Intel CEO Pat Gelsinger in an interview with Nikkei Asia shared that he doesn’t think the processor shortage will end before 2023. Many people’s plan to buy a gaming computer will probably have to wait for a long time. than.
Since the variant Omicron is spreading at a high speed around the world, our hopes for a quick end to the pandemic as well as the shortage of processors have not come true. Intel CEO Gelsinger’s prediction was made during a business trip to Malaysia, where the company will invest in a manufacturing plant here with a budget of $ 7.1 billion.
Besides the factory in Malaysia, Intel will also soon produce microprocessors in the US and Europe. This is a good sign that leading companies are cutting profits and investing in production to combat supply shortages.
The problem is, these facilities won’t take shape in an instant. Gelsinger himself says that production will take at least three years to see results. Intel is now firmly building in the US, Israel, and Ireland, but it’s still a long way from starting the line.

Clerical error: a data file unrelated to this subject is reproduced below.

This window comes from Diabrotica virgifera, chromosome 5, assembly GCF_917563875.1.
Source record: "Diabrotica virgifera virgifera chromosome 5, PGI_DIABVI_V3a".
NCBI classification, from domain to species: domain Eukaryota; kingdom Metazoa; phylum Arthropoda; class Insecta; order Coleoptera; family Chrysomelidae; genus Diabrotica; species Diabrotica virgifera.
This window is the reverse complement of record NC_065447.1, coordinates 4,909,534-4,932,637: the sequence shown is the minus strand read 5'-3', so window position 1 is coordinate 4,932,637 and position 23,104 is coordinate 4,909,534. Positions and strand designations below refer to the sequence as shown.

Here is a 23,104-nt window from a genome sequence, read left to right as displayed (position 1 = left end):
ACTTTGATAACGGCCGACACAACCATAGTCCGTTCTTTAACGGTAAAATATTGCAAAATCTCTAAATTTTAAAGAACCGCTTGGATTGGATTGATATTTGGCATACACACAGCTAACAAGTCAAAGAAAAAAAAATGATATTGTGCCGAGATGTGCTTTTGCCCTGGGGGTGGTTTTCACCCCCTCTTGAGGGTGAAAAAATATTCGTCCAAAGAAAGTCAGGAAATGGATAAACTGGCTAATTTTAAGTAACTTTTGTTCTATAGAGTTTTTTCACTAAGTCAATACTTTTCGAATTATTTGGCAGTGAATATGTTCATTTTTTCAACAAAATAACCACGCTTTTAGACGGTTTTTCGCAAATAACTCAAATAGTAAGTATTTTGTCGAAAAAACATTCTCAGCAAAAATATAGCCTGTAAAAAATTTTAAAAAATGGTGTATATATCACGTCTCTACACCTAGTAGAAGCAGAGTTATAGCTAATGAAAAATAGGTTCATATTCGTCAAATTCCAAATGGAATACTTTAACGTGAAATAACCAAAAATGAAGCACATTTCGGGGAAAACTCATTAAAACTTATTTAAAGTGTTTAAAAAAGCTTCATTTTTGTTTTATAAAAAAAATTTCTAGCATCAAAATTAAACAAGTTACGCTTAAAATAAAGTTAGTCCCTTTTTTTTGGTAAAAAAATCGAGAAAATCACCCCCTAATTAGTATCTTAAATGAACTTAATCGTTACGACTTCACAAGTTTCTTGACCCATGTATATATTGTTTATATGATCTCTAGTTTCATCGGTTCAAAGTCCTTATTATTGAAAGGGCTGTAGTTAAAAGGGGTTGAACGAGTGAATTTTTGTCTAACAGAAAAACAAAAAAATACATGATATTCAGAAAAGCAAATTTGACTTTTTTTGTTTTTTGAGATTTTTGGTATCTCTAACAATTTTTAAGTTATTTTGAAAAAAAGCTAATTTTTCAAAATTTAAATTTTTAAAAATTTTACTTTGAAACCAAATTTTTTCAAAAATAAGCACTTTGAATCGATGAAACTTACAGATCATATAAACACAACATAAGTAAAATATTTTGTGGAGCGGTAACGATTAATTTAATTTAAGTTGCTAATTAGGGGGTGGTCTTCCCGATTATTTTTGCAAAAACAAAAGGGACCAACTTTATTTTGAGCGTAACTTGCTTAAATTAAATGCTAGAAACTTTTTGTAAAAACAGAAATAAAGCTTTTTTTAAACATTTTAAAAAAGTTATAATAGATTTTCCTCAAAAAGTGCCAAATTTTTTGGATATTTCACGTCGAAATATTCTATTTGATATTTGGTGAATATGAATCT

CEOs of companies technology leading published in the last month that the shortfall will be improved in 2022 when supply will exceed the demand, but with the Omicron raging strong, it seems the user’s wish will have to “reboot”. It feels like we’re taking one step forward and two steps back. Not only the pandemic, the various economic wars between the world’s powers, and climate change will also greatly affect the production process.
However, not everything is so bleak. The impact on production capacity is due to high-level, widespread quarantine and service closure procedures. Keeping factories running will certainly be extremely difficult. Malaysia’s Minister of Commerce is delighted with Intel’s interest and investment and hopes that this will boost part of the country’s economy as well as improve sourcing for end-users.
Besides computer processors, a series of other components are also strongly affected by the lack of memory chip output. Personal gaming consoles are constantly “disappearing” after hitting the shelves, RAM DDR5 is nowhere to be found, and the story of graphics processors does not end overnight.
Intel’s investment is underway from 2022 to 2023, and hopefully, PC gamers will have a happier 2022 holiday season. Building a new computer at this point wasn’t impossible, but it was unreasonably expensive.